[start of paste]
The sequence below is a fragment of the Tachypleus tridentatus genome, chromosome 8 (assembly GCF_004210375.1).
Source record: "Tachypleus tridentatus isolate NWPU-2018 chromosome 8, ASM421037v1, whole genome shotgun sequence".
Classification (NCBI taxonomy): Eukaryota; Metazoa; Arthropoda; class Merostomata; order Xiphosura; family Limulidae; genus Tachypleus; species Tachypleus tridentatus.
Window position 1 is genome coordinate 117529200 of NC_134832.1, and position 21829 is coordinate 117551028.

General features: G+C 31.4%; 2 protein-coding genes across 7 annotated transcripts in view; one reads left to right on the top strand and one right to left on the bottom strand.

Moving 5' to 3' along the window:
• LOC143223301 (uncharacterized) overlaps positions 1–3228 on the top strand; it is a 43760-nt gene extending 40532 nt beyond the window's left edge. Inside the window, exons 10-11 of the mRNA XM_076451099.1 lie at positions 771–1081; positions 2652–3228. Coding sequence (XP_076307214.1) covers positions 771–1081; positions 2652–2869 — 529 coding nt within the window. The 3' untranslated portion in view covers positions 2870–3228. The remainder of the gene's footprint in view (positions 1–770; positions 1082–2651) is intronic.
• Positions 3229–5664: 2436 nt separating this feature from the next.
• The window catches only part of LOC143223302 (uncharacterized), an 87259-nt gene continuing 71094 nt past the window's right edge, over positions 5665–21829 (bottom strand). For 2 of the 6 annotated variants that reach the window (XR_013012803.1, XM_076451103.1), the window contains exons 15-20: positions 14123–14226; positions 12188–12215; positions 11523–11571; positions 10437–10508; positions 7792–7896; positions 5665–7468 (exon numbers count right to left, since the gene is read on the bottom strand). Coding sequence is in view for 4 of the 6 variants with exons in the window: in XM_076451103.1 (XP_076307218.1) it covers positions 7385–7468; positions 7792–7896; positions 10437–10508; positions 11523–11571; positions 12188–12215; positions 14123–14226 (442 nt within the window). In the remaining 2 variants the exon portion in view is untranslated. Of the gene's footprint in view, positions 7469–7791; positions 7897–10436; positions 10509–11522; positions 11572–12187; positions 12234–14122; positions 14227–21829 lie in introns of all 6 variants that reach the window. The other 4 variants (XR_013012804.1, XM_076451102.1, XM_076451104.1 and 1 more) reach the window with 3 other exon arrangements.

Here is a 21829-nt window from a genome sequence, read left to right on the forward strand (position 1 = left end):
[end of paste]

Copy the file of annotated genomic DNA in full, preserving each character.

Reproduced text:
The sequence below is a fragment of the Tachypleus tridentatus genome, chromosome 8 (assembly GCF_004210375.1).
Source record: "Tachypleus tridentatus isolate NWPU-2018 chromosome 8, ASM421037v1, whole genome shotgun sequence".
Classification (NCBI taxonomy): Eukaryota; Metazoa; Arthropoda; class Merostomata; order Xiphosura; family Limulidae; genus Tachypleus; species Tachypleus tridentatus.
Window position 1 is genome coordinate 117529200 of NC_134832.1, and position 21829 is coordinate 117551028.

General features: G+C 31.4%; 2 protein-coding genes across 7 annotated transcripts in view; one reads left to right on the top strand and one right to left on the bottom strand.

Moving 5' to 3' along the window:
• LOC143223301 (uncharacterized) overlaps positions 1–3228 on the top strand; it is a 43760-nt gene extending 40532 nt beyond the window's left edge. Inside the window, exons 10-11 of the mRNA XM_076451099.1 lie at positions 771–1081; positions 2652–3228. Coding sequence (XP_076307214.1) covers positions 771–1081; positions 2652–2869 — 529 coding nt within the window. The 3' untranslated portion in view covers positions 2870–3228. The remainder of the gene's footprint in view (positions 1–770; positions 1082–2651) is intronic.
• Positions 3229–5664: 2436 nt separating this feature from the next.
• The window catches only part of LOC143223302 (uncharacterized), an 87259-nt gene continuing 71094 nt past the window's right edge, over positions 5665–21829 (bottom strand). For 2 of the 6 annotated variants that reach the window (XR_013012803.1, XM_076451103.1), the window contains exons 15-20: positions 14123–14226; positions 12188–12215; positions 11523–11571; positions 10437–10508; positions 7792–7896; positions 5665–7468 (exon numbers count right to left, since the gene is read on the bottom strand). Coding sequence is in view for 4 of the 6 variants with exons in the window: in XM_076451103.1 (XP_076307218.1) it covers positions 7385–7468; positions 7792–7896; positions 10437–10508; positions 11523–11571; positions 12188–12215; positions 14123–14226 (442 nt within the window). In the remaining 2 variants the exon portion in view is untranslated. Of the gene's footprint in view, positions 7469–7791; positions 7897–10436; positions 10509–11522; positions 11572–12187; positions 12234–14122; positions 14227–21829 lie in introns of all 6 variants that reach the window. The other 4 variants (XR_013012804.1, XM_076451102.1, XM_076451104.1 and 1 more) reach the window with 3 other exon arrangements.

Here is a 21829-nt window from a genome sequence, read left to right on the forward strand (position 1 = left end):